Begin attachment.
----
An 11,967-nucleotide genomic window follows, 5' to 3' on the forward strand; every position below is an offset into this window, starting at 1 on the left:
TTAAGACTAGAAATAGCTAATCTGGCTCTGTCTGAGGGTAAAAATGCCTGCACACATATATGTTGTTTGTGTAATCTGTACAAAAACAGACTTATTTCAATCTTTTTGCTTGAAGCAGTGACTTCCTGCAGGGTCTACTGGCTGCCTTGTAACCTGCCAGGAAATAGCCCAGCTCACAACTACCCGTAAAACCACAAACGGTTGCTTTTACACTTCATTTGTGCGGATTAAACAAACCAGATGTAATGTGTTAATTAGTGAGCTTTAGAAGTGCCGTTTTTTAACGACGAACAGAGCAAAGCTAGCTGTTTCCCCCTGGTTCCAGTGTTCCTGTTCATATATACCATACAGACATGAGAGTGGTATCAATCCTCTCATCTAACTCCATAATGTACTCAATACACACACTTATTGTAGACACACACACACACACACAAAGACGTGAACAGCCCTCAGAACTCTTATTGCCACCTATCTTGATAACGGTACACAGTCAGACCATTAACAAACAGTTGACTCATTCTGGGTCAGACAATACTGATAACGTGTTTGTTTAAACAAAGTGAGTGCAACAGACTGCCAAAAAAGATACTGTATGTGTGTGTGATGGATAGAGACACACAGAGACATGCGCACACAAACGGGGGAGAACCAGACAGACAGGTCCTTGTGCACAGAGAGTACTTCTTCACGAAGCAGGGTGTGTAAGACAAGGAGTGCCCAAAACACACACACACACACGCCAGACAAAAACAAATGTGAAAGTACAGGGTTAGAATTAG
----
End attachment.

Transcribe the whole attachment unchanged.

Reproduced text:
An 11,967-nucleotide genomic window follows, 5' to 3' on the forward strand; every position below is an offset into this window, starting at 1 on the left:
TTAAGACTAGAAATAGCTAATCTGGCTCTGTCTGAGGGTAAAAATGCCTGCACACATATATGTTGTTTGTGTAATCTGTACAAAAACAGACTTATTTCAATCTTTTTGCTTGAAGCAGTGACTTCCTGCAGGGTCTACTGGCTGCCTTGTAACCTGCCAGGAAATAGCCCAGCTCACAACTACCCGTAAAACCACAAACGGTTGCTTTTACACTTCATTTGTGCGGATTAAACAAACCAGATGTAATGTGTTAATTAGTGAGCTTTAGAAGTGCCGTTTTTTAACGACGAACAGAGCAAAGCTAGCTGTTTCCCCCTGGTTCCAGTGTTCCTGTTCATATATACCATACAGACATGAGAGTGGTATCAATCCTCTCATCTAACTCCATAATGTACTCAATACACACACTTATTGTAGACACACACACACACACACAAAGACGTGAACAGCCCTCAGAACTCTTATTGCCACCTATCTTGATAACGGTACACAGTCAGACCATTAACAAACAGTTGACTCATTCTGGGTCAGACAATACTGATAACGTGTTTGTTTAAACAAAGTGAGTGCAACAGACTGCCAAAAAAGATACTGTATGTGTGTGTGATGGATAGAGACACACAGAGACATGCGCACACAAACGGGGGAGAACCAGACAGACAGGTCCTTGTGCACAGAGAGTACTTCTTCACGAAGCAGGGTGTGTAAGACAAGGAGTGCCCAAAACACACACACACACACGCCAGACAAAAACAAATGTGAAAGTACAGGGTTAGAATTAG